The commitment to sharing information and learning new ways to promote quality and safety management helps to reduce the organizations' risk-and establishes HCCI as a patient safety resource as well as a liability insurance carrier. For example, in a recent program focused on best practices in radiology, one member discovered inconsistencies in how critical radiology results were communicated in the organization. This led to a policy change in which radiologists are expected to communicate critical test results directly to the ordering provider.


A Resource for Implementing Change

HCCI members also engage in structured discussions on topics such as how to implement change, how to create empowerment, and how to value a professional liability claim. These face-to-face meetings allow for the building of personal relationships that lead to pertinent communications among hospital groups. For example, after Hurricane Katrina, Touro Infirmary's senior executive team met with HCCI CEOs to discuss patient safety and quality lessons learned from Katrina, such as how to track down coworkers and bring them back to the organization for assistance, how to monitor supplies, and how to maintain billing and collections after a natural disaster.

At the board level within HCCI, members work as a group to identify quality and safety challenges in key areas and develop efficient strategies to overcome these challenges. During board meetings, members openly discuss quality and safety initiatives and review claims reported to the company. Each organization's data and information are transparent to the other member organizations, which creates a stronger focus around patient safety and quality delivery: No member wants to be singled out as not pulling its weight or not displaying a commitment to excellence.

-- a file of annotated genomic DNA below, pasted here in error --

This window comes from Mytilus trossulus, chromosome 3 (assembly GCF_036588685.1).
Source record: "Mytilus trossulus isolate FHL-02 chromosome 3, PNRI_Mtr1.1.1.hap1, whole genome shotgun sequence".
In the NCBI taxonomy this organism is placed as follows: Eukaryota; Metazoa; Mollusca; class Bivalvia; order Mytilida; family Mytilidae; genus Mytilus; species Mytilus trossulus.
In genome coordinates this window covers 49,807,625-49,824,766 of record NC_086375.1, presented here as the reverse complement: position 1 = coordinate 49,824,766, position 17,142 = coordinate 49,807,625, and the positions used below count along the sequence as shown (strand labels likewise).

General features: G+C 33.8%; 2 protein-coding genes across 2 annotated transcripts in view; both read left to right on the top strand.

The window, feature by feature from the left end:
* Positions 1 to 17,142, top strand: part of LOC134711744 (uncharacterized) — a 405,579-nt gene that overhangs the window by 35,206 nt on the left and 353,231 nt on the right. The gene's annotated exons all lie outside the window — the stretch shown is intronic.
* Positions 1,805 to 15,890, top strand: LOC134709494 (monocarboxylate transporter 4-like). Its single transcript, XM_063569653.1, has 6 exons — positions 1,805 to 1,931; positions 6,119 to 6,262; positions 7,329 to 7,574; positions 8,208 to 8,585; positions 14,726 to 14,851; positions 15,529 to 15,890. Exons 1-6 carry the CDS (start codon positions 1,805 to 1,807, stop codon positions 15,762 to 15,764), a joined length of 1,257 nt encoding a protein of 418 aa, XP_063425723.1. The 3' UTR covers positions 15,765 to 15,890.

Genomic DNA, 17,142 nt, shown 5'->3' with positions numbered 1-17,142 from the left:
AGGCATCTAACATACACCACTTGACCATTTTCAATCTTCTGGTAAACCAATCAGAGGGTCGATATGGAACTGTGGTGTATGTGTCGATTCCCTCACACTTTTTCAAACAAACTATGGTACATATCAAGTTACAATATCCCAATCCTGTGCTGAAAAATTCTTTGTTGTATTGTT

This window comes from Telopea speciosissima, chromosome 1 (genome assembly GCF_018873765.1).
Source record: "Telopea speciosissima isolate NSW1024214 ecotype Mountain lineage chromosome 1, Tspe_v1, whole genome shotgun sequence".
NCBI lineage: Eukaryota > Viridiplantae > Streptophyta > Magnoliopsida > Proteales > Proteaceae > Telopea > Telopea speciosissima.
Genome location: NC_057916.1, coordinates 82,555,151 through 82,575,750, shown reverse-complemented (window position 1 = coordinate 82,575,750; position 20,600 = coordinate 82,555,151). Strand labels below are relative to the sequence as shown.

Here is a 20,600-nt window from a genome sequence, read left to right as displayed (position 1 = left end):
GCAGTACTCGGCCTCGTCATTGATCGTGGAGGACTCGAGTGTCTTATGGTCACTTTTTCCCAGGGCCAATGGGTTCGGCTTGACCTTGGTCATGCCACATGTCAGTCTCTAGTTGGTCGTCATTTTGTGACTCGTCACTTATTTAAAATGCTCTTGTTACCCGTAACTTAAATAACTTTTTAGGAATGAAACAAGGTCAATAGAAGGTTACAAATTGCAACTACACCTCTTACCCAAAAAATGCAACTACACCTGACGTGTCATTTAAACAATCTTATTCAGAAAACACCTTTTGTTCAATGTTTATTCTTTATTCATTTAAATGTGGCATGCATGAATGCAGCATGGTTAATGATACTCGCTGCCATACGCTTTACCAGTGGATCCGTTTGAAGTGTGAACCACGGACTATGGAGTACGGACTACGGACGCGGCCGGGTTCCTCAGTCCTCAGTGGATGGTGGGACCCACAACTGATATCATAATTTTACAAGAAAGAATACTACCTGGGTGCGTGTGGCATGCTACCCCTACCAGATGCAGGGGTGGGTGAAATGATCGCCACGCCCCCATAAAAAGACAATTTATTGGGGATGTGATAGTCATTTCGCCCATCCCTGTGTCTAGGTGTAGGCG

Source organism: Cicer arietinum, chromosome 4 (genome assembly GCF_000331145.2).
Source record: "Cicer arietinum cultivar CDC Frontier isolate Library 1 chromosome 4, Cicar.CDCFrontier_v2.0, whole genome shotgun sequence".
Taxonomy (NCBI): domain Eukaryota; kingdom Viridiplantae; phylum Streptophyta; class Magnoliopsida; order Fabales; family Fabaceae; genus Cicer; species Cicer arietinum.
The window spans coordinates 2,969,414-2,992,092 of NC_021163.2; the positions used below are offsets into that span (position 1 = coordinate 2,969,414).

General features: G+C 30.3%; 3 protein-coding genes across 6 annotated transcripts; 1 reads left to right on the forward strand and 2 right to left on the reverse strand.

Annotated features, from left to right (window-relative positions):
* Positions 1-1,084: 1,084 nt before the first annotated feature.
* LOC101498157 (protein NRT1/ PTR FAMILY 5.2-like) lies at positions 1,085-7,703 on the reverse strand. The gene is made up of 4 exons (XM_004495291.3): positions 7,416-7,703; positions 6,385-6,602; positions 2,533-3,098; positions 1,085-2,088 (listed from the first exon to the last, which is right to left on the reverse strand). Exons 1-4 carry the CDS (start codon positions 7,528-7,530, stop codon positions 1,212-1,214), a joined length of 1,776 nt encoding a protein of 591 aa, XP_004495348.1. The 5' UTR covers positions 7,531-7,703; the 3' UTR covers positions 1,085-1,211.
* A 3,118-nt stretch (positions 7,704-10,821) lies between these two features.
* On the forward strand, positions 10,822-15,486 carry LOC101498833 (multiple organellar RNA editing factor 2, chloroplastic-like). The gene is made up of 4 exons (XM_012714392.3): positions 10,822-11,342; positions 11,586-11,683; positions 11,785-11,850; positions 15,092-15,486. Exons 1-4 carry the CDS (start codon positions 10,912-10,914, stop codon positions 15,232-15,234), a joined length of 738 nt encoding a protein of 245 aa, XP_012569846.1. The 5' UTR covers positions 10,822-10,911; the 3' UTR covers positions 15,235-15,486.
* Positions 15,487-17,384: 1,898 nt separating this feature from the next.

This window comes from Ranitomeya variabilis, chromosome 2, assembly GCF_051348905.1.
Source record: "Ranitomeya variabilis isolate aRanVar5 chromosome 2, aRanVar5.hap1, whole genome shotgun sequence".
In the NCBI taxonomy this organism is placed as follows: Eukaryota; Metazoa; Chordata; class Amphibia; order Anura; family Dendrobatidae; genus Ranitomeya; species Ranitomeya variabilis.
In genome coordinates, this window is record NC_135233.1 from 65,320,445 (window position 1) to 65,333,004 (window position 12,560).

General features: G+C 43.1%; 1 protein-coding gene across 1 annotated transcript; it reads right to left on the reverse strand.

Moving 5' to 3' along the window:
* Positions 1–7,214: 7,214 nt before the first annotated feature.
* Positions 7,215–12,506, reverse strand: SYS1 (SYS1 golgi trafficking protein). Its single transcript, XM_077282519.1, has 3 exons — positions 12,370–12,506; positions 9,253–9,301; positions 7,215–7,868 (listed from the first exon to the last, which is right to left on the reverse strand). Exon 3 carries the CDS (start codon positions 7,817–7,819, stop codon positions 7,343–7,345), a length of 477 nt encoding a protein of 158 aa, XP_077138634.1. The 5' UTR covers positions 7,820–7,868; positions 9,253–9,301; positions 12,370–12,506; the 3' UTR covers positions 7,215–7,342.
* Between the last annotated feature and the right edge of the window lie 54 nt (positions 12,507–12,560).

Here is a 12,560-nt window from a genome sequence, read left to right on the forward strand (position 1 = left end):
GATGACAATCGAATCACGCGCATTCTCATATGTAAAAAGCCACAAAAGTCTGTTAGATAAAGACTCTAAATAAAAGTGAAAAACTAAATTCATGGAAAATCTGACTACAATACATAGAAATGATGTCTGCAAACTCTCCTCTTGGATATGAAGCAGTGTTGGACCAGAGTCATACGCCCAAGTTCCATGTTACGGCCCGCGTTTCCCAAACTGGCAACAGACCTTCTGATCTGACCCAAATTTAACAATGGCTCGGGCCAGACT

HCCI also uses a web-based systemwide event reporting and data management tool at each of its organizations that removes the burden of inefficient paper-based processes from nurses and physicians, eliminating a bottleneck that can contribute to poor quality issues. The intuitive interface of this tool makes it easy and efficient for physicians and nurses to enter events, near misses, patient complaints, and additional quality and safety data. This technology helps to improve communication within the HCCI organization by providing for immediate notification to a team of healthcare professionals. It also enables HCCI members to react, provide appropriate follow up, and collaborate with each other when patient safety events and near misses occur.

For example, last year, an HCCI member hospital experienced a near-miss event during the insertion of a central line to administer radiation dye to a patient. The event was recorded through the HCCI event-reporting tool, and the pertinent people were immediately notified. Within one hour of the incident, the right individuals within the hospital were gathered to discuss the situation, evaluate options for improvement, and institute a process change to prevent future incidents. 

One of the strengths of HCCI's event reporting and data management tool is its ability to quickly inform the right people about priority safety initiatives in a hospital at the right time. By providing HCCI members with a way to easily identify areas of risk, quality, and safety management exposure, members can address concerns through process changes that are made in a timely and focused manner. This results in higher-quality care and a safer environment for patients, visitors, and staff.

Data Drive Positive Changes

HCCI's systemwide event reporting and data management tool also supports a clear commitment to enhancing quality through customized reporting tools that enable organizations to access and analyze information to spot trends and patterns that could lead to adverse events. It is one thing to hear sketchy details about a medication error via a hallway conversation; it is another to be able to pull an actual report that identifies the trend of a specific medication error happening with a given drug, unit, and/or shift. This type of instant analysis brings potentially adverse trends to the surface faster, allowing hospitals to quickly put together a collaborative task force or action plan to address such trends.